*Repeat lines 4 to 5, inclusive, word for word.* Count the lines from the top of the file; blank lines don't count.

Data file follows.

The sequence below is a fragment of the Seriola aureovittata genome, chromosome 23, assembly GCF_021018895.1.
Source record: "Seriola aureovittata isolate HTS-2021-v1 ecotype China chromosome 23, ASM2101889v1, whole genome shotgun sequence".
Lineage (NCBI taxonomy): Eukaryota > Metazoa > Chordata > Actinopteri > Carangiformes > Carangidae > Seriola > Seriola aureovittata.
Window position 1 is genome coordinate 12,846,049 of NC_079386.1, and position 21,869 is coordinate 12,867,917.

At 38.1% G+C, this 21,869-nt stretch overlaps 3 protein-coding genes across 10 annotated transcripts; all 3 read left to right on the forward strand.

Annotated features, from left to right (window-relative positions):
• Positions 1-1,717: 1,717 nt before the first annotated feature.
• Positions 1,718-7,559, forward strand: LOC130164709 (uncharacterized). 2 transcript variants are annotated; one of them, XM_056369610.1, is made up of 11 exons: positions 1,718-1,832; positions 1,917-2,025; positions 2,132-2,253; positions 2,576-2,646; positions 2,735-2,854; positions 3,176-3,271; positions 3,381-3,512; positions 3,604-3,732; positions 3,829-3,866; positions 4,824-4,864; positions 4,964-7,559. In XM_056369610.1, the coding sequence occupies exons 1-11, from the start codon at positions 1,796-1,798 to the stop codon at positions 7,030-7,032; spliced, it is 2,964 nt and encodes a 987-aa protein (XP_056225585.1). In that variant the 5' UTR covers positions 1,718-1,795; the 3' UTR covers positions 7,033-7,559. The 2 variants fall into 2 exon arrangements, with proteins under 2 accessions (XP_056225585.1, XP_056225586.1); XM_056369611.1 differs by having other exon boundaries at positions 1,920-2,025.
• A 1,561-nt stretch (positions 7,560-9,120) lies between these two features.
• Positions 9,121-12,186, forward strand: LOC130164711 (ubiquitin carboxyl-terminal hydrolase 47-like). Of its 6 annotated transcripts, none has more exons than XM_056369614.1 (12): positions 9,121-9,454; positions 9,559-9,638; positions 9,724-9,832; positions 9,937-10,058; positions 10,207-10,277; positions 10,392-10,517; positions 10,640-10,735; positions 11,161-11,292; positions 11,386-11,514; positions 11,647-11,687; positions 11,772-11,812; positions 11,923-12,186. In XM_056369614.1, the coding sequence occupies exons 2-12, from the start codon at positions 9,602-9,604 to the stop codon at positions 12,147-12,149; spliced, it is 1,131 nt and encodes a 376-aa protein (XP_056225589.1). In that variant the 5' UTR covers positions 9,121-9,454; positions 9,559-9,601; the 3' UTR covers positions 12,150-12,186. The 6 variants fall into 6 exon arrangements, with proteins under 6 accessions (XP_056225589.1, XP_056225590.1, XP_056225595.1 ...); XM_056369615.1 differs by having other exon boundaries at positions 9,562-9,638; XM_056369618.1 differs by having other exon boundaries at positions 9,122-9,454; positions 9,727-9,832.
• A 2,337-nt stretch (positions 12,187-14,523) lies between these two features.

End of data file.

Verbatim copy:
Window position 1 is genome coordinate 12,846,049 of NC_079386.1, and position 21,869 is coordinate 12,867,917.

At 38.1% G+C, this 21,869-nt stretch overlaps 3 protein-coding genes across 10 annotated transcripts; all 3 read left to right on the forward strand.